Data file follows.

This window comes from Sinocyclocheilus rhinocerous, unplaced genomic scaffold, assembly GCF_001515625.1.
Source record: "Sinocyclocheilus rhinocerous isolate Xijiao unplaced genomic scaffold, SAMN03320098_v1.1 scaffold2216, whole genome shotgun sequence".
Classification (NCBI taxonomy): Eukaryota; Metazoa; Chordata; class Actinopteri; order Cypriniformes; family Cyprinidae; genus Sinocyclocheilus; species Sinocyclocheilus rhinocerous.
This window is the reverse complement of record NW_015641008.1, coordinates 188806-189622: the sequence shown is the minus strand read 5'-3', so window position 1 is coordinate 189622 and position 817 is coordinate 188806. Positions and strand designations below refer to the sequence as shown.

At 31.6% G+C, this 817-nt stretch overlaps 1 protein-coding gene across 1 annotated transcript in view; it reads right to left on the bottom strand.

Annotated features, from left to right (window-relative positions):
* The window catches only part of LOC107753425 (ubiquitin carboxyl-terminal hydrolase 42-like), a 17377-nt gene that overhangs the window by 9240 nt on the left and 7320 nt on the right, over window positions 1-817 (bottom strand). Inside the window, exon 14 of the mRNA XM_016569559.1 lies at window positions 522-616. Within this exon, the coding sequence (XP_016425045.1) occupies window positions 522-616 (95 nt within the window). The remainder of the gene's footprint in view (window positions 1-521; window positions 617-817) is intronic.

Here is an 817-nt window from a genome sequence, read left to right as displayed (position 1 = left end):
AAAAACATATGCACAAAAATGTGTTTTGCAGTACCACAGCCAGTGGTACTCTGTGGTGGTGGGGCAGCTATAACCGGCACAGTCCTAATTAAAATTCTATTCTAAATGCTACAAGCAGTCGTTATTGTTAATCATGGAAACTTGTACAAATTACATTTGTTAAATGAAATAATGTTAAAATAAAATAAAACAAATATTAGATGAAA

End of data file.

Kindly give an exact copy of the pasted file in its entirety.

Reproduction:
This window comes from Sinocyclocheilus rhinocerous, unplaced genomic scaffold, assembly GCF_001515625.1.
Source record: "Sinocyclocheilus rhinocerous isolate Xijiao unplaced genomic scaffold, SAMN03320098_v1.1 scaffold2216, whole genome shotgun sequence".
Classification (NCBI taxonomy): Eukaryota; Metazoa; Chordata; class Actinopteri; order Cypriniformes; family Cyprinidae; genus Sinocyclocheilus; species Sinocyclocheilus rhinocerous.
This window is the reverse complement of record NW_015641008.1, coordinates 188806-189622: the sequence shown is the minus strand read 5'-3', so window position 1 is coordinate 189622 and position 817 is coordinate 188806. Positions and strand designations below refer to the sequence as shown.

At 31.6% G+C, this 817-nt stretch overlaps 1 protein-coding gene across 1 annotated transcript in view; it reads right to left on the bottom strand.

Annotated features, from left to right (window-relative positions):
* The window catches only part of LOC107753425 (ubiquitin carboxyl-terminal hydrolase 42-like), a 17377-nt gene that overhangs the window by 9240 nt on the left and 7320 nt on the right, over window positions 1-817 (bottom strand). Inside the window, exon 14 of the mRNA XM_016569559.1 lies at window positions 522-616. Within this exon, the coding sequence (XP_016425045.1) occupies window positions 522-616 (95 nt within the window). The remainder of the gene's footprint in view (window positions 1-521; window positions 617-817) is intronic.

Here is an 817-nt window from a genome sequence, read left to right as displayed (position 1 = left end):
AAAAACATATGCACAAAAATGTGTTTTGCAGTACCACAGCCAGTGGTACTCTGTGGTGGTGGGGCAGCTATAACCGGCACAGTCCTAATTAAAATTCTATTCTAAATGCTACAAGCAGTCGTTATTGTTAATCATGGAAACTTGTACAAATTACATTTGTTAAATGAAATAATGTTAAAATAAAATAAAACAAATATTAGATGAAA